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Mixed Reaction of Coal Ash Removal from Hazardous Waste List

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On February 2nd, the Indonesian government declared that coal ash, such as Fly Ash, Bottom Ash (FABA), is no longer a hazardous waste product despite containing mercury, lead and arsenic. As a result, this move drew ire from environmental activists throughout the country [1].

Coal-fired Power Plant
Coal-fired Power Plant

Source: S. Hermann & F. Richter [14]


What do Fly Ash and Bottom Ash mean?

Fly Ash and Bottom Ash are by-products produced from burning coal. Fly ash is the very fine particle that later enters the air, whereas bottom ash falls to the ground since it is too large to be carried up into the smoke stacks [2]. Together, they are known as FABA, and they contain harmful substances which can pollute the air and groundwater if not managed properly.

Studies have shown that FABA can cause cancer, lung disease, respiratory disease, heart damage, kidney disease, reproductive problems, nervous system impacts, and so forth [3].

Health impacts of coal ash pollutant
Health impacts of coal ash pollutant

Source: Earth Justice [15]

Why remove FABA from the hazardous waste list if it’s so toxic to our health and environment?

According to Rosa Vivien Ratnawati, the Director General of Waste Management, Waste and Hazardous Toxic Materials stated that only FABA materials which use pulverized coal (PC) or chain grate stoker technology are classified as non-hazardous, and these producers must comply with existing environmental regulations [4].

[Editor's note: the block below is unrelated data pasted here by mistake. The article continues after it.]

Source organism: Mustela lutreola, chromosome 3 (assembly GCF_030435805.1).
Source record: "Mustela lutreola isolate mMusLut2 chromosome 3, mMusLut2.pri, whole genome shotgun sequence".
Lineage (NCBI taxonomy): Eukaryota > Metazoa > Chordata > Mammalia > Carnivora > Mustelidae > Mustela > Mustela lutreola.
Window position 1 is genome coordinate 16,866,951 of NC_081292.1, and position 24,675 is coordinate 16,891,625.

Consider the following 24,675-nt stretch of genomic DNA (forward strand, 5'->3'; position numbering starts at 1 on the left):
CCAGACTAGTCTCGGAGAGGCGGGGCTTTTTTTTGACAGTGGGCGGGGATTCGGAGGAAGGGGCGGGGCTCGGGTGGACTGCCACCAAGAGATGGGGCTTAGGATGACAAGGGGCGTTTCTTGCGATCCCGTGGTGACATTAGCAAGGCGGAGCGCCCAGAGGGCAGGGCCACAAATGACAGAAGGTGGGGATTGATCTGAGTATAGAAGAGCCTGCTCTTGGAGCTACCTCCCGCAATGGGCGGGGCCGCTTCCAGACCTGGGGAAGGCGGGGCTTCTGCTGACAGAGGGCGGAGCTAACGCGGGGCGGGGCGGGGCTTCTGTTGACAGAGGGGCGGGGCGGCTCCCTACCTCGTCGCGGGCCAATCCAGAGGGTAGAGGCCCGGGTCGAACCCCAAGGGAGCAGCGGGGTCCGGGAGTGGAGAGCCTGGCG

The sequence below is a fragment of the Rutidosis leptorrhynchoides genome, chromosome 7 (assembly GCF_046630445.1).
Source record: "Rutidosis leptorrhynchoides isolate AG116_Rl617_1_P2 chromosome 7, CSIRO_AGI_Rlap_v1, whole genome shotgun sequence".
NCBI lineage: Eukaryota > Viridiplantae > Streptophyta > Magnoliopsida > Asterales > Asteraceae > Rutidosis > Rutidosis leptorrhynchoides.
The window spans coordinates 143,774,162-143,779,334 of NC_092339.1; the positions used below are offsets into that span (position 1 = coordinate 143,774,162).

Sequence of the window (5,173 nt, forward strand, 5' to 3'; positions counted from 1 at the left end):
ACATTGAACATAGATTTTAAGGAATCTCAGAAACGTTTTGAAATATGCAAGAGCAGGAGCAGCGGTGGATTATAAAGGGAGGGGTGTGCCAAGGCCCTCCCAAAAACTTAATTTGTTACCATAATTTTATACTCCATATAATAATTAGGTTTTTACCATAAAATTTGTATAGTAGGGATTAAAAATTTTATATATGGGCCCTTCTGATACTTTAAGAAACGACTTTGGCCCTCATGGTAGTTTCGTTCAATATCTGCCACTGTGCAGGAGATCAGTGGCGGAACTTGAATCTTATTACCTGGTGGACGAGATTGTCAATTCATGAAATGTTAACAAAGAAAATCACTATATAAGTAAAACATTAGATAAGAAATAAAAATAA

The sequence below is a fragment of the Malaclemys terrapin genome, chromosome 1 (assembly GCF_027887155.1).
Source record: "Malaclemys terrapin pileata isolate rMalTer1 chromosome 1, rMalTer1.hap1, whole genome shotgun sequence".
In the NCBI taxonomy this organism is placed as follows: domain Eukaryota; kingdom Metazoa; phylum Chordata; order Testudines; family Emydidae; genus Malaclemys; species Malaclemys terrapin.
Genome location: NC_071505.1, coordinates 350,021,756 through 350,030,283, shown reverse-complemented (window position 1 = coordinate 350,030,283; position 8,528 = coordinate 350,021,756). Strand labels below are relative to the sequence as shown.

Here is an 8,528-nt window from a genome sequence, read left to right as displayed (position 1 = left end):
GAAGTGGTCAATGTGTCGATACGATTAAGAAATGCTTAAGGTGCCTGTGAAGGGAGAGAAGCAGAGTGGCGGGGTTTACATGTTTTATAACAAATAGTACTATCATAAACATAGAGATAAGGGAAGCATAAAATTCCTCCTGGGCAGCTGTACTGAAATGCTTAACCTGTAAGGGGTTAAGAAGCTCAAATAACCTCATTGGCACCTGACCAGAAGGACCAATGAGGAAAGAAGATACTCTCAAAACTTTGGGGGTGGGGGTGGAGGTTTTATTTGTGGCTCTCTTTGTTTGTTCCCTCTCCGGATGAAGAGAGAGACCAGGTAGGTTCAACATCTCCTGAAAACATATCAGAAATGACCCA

Haryadi Sukamdani, the Chairman of APINDO, also welcomed the decision of taking out coal ash out of the hazardous waste list since it can be reused and has economic value [5]. The coal ash is mainly reused for civil engineering applicants such as cement, road construction, etc. But it also can be reused for making glass-ceramics, agriculture, as well as for making high value products and reduce the carbon footprint [6].

Another compelling reason is a fear of corruption. Additionally, the issued regulations on FABA removal also get supported by Corruption Eradication Commission (KPK) Indonesia. Lili Pintauli Siregar, Deputy Commissioner of KPK, stated the categorization of FABA into hazardous and dangerous waste might increase the risk of corruption due to the high cost of the management of FABA [7].

Nonetheless, Rosa affirmed that the removal of FABA from the hazardous waste list is backed up with science rather than the high cost of the management of FABA, citing that many countries have removed FABA from their hazardous waste list such as Japan, US, China, and countries in European Union (EU) [8].


And no, environmental activists are not buying it

Environmentalists argued that removing FABA from the hazardous waste list will harm the environment and society’s well being, especially residents who live near PLTU considering exposure could lead to silicosis and respiratory disease such as Coal Worker Pneumoconiosis (CWP) [9]. According to a report by Bappenas, FABA was found to be the most dangerous waste in 2019 where Bottom Ash scored 13 out of 14, while Fly Ash scored 11 out of 14 in terms of hazard level [10].

Moreover, Indonesian Center for Environmental Law (ICEL) has criticized the government for their lack of consideration of the level of pollution that will be triggered following the implementation of this regulation since as non-hazardous waste, coal ash does not need to be tested before being utilized [11].

Egi Primayoga, Indonesian Corruption Watch (ICW) Researcher, also asserted that the study conducted by KPK was not holistic. Potential gaps in corruption cases in the upstream coal industry will still occur as long as there is no strict regulation and supervision from the government. He detailed that gaps in corruption or misappropriation will be rampant, starting from the land permit process to coal exploitation [12]. Worse, producers of coal ash might not be held responsible for improper management since coal ash is no longer a hazardous waste [13].


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